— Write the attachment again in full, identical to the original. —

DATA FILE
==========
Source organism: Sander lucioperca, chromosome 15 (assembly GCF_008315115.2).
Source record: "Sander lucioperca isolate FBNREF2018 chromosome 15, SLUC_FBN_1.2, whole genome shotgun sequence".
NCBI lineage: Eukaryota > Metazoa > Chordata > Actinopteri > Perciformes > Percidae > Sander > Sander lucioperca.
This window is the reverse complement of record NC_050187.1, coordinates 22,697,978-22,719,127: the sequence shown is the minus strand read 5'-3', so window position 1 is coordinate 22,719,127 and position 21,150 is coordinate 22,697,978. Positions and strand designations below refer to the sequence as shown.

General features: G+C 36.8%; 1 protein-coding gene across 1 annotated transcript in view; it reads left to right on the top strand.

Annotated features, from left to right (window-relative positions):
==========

Source organism: Sander lucioperca, chromosome 15 (assembly GCF_008315115.2).
Source record: "Sander lucioperca isolate FBNREF2018 chromosome 15, SLUC_FBN_1.2, whole genome shotgun sequence".
NCBI lineage: Eukaryota > Metazoa > Chordata > Actinopteri > Perciformes > Percidae > Sander > Sander lucioperca.
This window is the reverse complement of record NC_050187.1, coordinates 22,697,978-22,719,127: the sequence shown is the minus strand read 5'-3', so window position 1 is coordinate 22,719,127 and position 21,150 is coordinate 22,697,978. Positions and strand designations below refer to the sequence as shown.

General features: G+C 36.8%; 1 protein-coding gene across 1 annotated transcript in view; it reads left to right on the top strand.

Annotated features, from left to right (window-relative positions):